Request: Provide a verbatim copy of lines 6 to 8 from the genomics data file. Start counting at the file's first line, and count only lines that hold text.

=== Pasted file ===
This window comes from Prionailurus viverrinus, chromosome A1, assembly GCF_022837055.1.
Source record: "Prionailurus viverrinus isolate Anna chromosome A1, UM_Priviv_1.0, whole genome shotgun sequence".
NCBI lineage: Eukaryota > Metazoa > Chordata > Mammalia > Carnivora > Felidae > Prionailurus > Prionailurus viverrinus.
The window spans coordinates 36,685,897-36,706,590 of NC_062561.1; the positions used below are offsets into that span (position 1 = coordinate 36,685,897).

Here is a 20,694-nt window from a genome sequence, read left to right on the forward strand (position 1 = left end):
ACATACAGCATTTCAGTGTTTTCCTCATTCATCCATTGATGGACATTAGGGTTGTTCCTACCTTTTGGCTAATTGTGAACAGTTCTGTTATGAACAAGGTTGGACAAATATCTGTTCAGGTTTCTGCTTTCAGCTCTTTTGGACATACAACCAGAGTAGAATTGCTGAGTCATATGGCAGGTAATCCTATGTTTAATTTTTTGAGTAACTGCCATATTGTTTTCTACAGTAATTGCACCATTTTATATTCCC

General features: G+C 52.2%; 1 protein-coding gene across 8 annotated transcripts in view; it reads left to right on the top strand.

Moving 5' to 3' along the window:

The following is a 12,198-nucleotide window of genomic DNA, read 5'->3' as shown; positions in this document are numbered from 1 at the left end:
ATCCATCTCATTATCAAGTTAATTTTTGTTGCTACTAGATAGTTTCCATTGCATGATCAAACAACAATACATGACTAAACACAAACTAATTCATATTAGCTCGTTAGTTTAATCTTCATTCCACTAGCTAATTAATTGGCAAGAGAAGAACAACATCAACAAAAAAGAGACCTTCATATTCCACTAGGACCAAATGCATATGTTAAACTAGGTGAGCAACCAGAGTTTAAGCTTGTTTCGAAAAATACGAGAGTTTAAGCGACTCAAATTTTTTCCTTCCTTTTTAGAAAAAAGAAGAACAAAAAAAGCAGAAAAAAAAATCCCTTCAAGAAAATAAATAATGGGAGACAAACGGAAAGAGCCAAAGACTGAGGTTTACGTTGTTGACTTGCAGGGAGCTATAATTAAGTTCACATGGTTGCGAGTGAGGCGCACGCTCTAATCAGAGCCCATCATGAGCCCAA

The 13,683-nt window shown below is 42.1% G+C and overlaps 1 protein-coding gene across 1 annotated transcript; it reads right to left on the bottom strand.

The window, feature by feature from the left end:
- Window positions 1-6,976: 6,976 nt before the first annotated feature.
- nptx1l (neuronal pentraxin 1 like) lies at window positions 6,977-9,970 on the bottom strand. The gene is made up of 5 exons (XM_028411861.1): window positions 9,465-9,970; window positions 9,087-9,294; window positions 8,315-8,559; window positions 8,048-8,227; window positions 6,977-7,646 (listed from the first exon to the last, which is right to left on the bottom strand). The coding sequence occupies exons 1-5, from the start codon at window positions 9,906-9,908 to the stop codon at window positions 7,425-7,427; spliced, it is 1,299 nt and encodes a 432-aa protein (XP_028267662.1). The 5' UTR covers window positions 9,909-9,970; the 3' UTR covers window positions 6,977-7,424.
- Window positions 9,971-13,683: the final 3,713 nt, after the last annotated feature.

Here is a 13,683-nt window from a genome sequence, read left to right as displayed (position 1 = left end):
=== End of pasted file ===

ACATACAGCATTTCAGTGTTTTCCTCATTCATCCATTGATGGACATTAGGGTTGTTCCTACCTTTTGGCTAATTGTGAACAGTTCTGTTATGAACAAGGTTGGACAAATATCTGTTCAGGTTTCTGCTTTCAGCTCTTTTGGACATACAACCAGAGTAGAATTGCTGAGTCATATGGCAGGTAATCCTATGTTTAATTTTTTGAGTAACTGCCATATTGTTTTCTACAGTAATTGCACCATTTTATATTCCC

General features: G+C 52.2%; 1 protein-coding gene across 8 annotated transcripts in view; it reads left to right on the top strand.

Moving 5' to 3' along the window: